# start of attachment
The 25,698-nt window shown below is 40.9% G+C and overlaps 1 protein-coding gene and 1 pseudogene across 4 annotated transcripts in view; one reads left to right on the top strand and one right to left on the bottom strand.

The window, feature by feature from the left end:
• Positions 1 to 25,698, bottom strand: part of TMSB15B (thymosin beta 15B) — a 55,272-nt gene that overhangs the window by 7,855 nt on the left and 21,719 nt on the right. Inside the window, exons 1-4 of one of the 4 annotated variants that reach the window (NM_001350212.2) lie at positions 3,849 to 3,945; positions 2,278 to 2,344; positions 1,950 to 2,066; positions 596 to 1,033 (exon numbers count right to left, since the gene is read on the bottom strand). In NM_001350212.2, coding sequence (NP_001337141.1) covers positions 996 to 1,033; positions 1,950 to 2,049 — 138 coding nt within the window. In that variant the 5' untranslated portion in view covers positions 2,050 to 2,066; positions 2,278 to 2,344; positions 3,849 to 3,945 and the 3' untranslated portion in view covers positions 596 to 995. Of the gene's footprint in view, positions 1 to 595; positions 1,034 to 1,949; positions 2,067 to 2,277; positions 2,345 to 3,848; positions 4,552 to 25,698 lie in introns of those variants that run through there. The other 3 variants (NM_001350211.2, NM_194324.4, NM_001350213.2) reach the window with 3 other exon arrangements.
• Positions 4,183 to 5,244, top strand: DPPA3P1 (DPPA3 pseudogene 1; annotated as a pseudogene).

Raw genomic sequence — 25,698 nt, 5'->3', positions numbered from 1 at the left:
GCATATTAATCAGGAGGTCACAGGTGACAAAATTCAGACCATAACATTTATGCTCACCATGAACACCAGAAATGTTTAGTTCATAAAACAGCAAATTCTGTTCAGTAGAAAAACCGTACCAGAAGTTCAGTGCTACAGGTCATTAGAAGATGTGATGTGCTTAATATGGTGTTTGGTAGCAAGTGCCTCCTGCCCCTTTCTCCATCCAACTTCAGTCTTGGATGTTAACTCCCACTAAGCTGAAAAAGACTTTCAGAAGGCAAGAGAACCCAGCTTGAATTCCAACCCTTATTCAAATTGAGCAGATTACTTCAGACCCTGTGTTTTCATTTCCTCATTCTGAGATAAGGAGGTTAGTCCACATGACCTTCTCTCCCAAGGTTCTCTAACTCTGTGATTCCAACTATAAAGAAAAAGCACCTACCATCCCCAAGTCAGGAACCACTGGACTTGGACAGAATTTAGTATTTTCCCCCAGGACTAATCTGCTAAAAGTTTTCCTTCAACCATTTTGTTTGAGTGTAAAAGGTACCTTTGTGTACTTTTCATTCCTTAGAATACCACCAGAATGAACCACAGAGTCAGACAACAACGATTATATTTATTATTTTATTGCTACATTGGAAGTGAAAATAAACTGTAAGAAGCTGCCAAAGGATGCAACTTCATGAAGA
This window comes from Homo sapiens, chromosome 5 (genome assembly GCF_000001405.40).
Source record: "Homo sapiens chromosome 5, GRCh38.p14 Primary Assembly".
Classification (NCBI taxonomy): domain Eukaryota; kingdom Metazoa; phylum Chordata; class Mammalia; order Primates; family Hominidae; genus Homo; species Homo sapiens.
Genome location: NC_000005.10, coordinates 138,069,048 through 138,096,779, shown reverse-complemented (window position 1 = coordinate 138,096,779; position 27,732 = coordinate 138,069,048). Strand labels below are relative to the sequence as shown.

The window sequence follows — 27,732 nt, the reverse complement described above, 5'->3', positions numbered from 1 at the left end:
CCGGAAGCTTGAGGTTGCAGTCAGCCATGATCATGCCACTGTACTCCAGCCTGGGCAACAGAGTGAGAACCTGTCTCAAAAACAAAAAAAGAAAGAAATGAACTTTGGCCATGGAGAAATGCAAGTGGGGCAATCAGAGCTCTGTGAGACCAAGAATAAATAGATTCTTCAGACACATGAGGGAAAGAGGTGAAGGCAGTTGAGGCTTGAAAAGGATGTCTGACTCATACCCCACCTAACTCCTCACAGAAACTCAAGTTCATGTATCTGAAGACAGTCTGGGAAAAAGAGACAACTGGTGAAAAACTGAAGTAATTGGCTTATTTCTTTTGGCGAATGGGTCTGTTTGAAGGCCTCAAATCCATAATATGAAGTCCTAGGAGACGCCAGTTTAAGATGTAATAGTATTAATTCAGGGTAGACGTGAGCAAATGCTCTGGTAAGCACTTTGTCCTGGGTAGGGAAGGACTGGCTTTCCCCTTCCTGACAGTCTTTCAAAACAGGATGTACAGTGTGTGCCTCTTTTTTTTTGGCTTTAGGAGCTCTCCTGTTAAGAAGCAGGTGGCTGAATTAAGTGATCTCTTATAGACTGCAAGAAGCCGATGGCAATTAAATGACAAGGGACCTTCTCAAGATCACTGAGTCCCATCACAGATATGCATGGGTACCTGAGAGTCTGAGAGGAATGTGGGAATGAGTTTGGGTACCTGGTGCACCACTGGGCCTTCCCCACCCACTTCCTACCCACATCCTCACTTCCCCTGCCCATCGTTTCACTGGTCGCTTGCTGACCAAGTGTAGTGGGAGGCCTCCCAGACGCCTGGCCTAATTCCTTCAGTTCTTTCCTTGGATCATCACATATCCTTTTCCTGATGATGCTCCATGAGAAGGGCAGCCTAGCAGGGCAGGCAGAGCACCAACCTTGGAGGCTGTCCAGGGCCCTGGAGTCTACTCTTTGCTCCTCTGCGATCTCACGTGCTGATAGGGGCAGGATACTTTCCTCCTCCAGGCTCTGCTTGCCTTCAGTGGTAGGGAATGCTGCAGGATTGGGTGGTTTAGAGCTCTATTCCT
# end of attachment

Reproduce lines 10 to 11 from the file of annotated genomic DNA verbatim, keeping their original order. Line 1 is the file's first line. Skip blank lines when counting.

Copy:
Genome location: NC_000005.10, coordinates 138,069,048 through 138,096,779, shown reverse-complemented (window position 1 = coordinate 138,096,779; position 27,732 = coordinate 138,069,048). Strand labels below are relative to the sequence as shown.

The window sequence follows — 27,732 nt, the reverse complement described above, 5'->3', positions numbered from 1 at the left end: